Like a tropical storm, inflation is whirling toward our shores—and wallets. But will we suffer a full-blown price hurricane, a transitory bout of excess liquidity, or just hot air from forecasters? No one is sure.
That leaves investors and their financial advisers scrambling to batten down their savings and purchasing power. People want to know: What’s the asset-allocation equivalent of plywood-ing your windows and sandbagging your doors?
A recent article in The Journal of Investing, “Protecting Portfolios Against Inflation,” provides a compilation of anti-inflation pills that might chill your anxious clients. The authors don’t offer silver bullets; instead, they’ve culled a lot of sensible advice from “the literature.”
“We do not present original research,” write Eugene Podkaminer and Wylie Tollette (both of Franklin Templeton), and Laurence Siegel (of the CFA Institute), “but we believe that our style of compiling, curating, and explaining established concepts will be helpful to most readers.”
Noting that only one major inflation tornado (in the 1970s) has ever ripped across America, they review US financial history and weigh in on the pros and cons of holding stocks, bonds, commodities, real estate, international assets, and Treasury Inflation-Protected Securities (TIPS) during (and after) an inflation shock.
Instead of looking at inflation as a storm, they compare it to a Japanese martial arts expert.
“Inflation is like a ninja,” they write, in a style that bears the imaginative stamp of Siegel’s books and essays. “Although inflation has not seemed like a threat to portfolio values for a very long time, the winds have shifted and investors are, and should be, more vigilant. Beware the ninja.”
Assets and inflation
Here’s their summary, verbatim:
Bonds. The conventional wisdom that bonds are a poor (or negative) hedge against inflation shocks is correct, for mechanical reasons: an increase in interest rates caused by an increase in inflation expectations causes bond prices to fall.
However, if the inflation shock is one-time, and a new, higher but stable inflation rate is established, the new, higher yield of the bond compensates for the higher inflation rate and the real return of the bond going forward is similar to what it was before. The shock is reflected in a one-time loss of value.
TIPS. Inflation-indexed bonds, such as Treasury Inflation-Protected Securities (TIPS), hedge against inflation shocks. Their chief drawback is their low—at this time, negative—real yields. However, if inflation becomes very severe, TIPS will offer protection that cannot easily be obtained in any other way.
Equities. The relationship between inflation shocks and equity returns is complex. Conceptually, equities as a class are real assets (claims on factories, trucks, patents, labor contracts, and so forth) and are intrinsically inflation-protected.
Empirical evidence from the one major upward inflation shock in the US in the past, however, shows the opposite relationship: inflation hurts stocks, at least in the short and intermediate runs. Stocks are thus a plausible inflation hedge only for the longest-term investors, those who can wait for a disinflationary period (if it occurs) after inflation rates have peaked; at that later date, stocks should perform very well.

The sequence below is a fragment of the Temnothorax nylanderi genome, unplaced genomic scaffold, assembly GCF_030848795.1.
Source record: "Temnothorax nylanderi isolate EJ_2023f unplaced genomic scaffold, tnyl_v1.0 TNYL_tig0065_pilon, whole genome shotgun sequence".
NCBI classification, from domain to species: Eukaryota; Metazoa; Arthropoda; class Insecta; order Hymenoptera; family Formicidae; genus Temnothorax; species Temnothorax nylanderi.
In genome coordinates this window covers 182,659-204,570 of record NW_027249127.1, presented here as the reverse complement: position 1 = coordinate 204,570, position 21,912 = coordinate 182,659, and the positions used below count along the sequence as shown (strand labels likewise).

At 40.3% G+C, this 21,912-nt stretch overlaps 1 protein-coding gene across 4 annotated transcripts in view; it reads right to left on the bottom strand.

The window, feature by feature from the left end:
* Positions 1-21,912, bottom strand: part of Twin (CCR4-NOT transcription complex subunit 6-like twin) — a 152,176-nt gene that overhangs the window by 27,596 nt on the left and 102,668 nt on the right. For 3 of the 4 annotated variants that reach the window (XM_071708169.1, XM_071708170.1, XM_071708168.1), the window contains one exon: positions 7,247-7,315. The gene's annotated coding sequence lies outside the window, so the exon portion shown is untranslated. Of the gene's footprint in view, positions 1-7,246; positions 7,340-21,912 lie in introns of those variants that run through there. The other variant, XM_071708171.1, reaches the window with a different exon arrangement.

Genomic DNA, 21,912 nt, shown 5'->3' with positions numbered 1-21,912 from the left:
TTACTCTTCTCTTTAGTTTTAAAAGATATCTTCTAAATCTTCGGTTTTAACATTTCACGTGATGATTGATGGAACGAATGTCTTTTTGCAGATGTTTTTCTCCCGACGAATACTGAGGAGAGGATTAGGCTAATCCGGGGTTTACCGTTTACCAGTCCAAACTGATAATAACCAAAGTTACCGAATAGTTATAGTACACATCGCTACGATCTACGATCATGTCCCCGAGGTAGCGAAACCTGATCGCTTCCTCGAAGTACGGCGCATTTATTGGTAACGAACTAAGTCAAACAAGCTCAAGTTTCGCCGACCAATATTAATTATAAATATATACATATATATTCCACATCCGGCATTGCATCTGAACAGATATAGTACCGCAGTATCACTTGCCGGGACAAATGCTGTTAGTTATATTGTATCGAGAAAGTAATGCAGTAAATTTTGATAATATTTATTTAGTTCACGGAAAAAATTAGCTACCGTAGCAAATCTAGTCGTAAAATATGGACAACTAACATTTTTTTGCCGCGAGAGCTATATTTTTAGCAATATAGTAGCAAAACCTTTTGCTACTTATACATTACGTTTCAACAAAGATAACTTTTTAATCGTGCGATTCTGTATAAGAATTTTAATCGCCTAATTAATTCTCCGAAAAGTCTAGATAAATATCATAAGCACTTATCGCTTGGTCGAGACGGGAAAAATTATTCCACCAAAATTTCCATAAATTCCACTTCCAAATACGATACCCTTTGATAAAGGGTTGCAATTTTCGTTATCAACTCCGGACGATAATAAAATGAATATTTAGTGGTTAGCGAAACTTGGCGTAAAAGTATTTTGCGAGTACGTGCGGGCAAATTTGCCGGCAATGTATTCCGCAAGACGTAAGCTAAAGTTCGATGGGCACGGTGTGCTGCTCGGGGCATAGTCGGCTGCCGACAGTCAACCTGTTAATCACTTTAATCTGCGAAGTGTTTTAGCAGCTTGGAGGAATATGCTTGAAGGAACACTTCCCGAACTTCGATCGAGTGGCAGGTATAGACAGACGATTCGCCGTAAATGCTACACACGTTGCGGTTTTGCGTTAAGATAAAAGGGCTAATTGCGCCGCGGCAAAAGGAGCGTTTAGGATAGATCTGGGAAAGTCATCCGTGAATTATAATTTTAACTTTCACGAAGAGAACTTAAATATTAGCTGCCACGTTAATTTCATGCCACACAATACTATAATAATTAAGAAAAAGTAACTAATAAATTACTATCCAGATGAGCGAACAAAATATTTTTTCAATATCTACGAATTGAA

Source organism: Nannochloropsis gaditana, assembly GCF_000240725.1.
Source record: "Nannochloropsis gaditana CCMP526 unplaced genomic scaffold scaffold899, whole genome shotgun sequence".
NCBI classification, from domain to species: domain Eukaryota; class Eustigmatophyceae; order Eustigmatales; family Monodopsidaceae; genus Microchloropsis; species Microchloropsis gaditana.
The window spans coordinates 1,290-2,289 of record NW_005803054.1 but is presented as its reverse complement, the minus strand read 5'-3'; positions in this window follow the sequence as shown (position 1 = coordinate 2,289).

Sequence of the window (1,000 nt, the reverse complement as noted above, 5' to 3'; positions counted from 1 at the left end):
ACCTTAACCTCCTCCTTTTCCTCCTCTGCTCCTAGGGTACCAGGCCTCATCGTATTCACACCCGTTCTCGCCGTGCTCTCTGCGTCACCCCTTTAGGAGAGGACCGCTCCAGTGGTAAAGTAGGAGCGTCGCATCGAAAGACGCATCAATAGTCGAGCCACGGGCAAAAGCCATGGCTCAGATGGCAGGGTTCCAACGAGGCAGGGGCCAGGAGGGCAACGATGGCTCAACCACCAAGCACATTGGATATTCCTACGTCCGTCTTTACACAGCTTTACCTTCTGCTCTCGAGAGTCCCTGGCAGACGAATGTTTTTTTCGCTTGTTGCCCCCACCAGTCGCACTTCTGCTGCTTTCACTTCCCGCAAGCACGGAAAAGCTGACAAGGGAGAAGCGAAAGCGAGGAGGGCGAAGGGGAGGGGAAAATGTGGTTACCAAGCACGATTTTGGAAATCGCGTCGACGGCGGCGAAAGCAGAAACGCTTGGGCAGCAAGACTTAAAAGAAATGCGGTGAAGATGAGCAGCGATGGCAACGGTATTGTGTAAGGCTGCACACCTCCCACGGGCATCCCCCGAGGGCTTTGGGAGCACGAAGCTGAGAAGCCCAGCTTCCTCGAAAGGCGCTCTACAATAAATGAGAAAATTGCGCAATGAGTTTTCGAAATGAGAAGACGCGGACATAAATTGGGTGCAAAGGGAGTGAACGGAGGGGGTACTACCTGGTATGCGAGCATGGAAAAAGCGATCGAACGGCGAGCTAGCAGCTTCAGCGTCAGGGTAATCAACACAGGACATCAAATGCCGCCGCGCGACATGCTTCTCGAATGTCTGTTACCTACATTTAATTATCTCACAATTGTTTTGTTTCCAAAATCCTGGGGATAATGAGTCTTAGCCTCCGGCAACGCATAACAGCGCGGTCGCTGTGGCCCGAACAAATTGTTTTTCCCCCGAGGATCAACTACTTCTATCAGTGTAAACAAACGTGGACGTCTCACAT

Different stocks react differently to inflation shocks. A company that easily can pass cost increases on to its customers is much better protected against inflation shocks than a company that cannot. Thus, careful active management may benefit investors who foresee an inflation shock.
For a US investor, non-US stocks are a potential hedge against a US inflation shock, partly because of the foreign currency exposure.
Alternative assets. Real estate is a traditionally good hedge against inflation. In particular, residential real estate values tend to rise with incomes. The relationship is not perfect, as we saw with the housing bust in 2007–2009, which took place under conditions of mostly stable and positive inflation.
Commodities are another traditional inflation hedge and are negatively correlated to growth assets (equities) but are extremely volatile.
A bright, post-Boomer future?
Looking to the future, the paper’s authors see a major macroeconomic bind ahead for US policymakers. On the one hand, the US government wants interest rates to stay low so that it can finance the national debt and deficit spending relatively cheaply. On the other hand, they say, inflation is inevitable if the government doesn’t run budget surpluses and use the excess to reduce its debt.
A combination of enforced low interest rates and high inflation would mean negative real returns on government debt; they don’t think investors would agree to finance the government on that basis. So we can’t borrow our way out of the bind, we can only grow our way out of it by increasing productivity.
“There is a way to solve the debt problem. This does not mean it will be solved. Increases in government spending beyond the growth rate of productivity seem to be baked into the cake for quite a while. Mostly, the increases consist of entitlement spending for aging baby boomers, who are scheduled to receive large Social Security and Medicare benefits,” they write.
“Eventually, they’ll die and the country will be younger and fiscally healthier, but that is in the far future, beyond the maturity date of all but the longest-term Treasury bonds and beyond the time horizon of most investors.”
Relief might not be so far off. According to the US Baby Boomer Generation Population Death Clock, more than 28% of the original 85 million baby boomers (born 1946 to 1964) have already died. By 2034, when the Social Security trust fund is expected to run dry, more than half of boomers are likely to be dead—and no longer a burden.
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